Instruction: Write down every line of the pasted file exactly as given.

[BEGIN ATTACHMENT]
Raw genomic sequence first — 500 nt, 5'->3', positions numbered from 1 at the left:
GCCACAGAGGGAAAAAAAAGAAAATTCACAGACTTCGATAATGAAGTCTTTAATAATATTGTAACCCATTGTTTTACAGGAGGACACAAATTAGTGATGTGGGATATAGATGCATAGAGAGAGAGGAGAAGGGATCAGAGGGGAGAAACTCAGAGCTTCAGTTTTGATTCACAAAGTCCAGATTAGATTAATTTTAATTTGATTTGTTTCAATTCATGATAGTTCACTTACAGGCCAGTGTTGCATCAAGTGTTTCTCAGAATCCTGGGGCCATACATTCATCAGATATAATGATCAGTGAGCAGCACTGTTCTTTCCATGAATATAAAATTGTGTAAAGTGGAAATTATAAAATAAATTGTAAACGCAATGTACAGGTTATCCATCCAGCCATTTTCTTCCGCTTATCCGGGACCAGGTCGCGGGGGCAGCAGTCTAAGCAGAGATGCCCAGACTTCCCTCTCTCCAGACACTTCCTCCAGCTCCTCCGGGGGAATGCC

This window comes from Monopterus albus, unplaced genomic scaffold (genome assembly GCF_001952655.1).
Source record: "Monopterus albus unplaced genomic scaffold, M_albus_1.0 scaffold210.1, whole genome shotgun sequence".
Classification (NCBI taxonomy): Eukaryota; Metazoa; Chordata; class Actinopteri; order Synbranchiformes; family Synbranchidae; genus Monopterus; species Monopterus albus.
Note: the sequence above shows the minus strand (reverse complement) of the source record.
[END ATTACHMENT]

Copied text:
Raw genomic sequence first — 500 nt, 5'->3', positions numbered from 1 at the left:
GCCACAGAGGGAAAAAAAAGAAAATTCACAGACTTCGATAATGAAGTCTTTAATAATATTGTAACCCATTGTTTTACAGGAGGACACAAATTAGTGATGTGGGATATAGATGCATAGAGAGAGAGGAGAAGGGATCAGAGGGGAGAAACTCAGAGCTTCAGTTTTGATTCACAAAGTCCAGATTAGATTAATTTTAATTTGATTTGTTTCAATTCATGATAGTTCACTTACAGGCCAGTGTTGCATCAAGTGTTTCTCAGAATCCTGGGGCCATACATTCATCAGATATAATGATCAGTGAGCAGCACTGTTCTTTCCATGAATATAAAATTGTGTAAAGTGGAAATTATAAAATAAATTGTAAACGCAATGTACAGGTTATCCATCCAGCCATTTTCTTCCGCTTATCCGGGACCAGGTCGCGGGGGCAGCAGTCTAAGCAGAGATGCCCAGACTTCCCTCTCTCCAGACACTTCCTCCAGCTCCTCCGGGGGAATGCC

This window comes from Monopterus albus, unplaced genomic scaffold (genome assembly GCF_001952655.1).
Source record: "Monopterus albus unplaced genomic scaffold, M_albus_1.0 scaffold210.1, whole genome shotgun sequence".
Classification (NCBI taxonomy): Eukaryota; Metazoa; Chordata; class Actinopteri; order Synbranchiformes; family Synbranchidae; genus Monopterus; species Monopterus albus.
Note: the sequence above shows the minus strand (reverse complement) of the source record.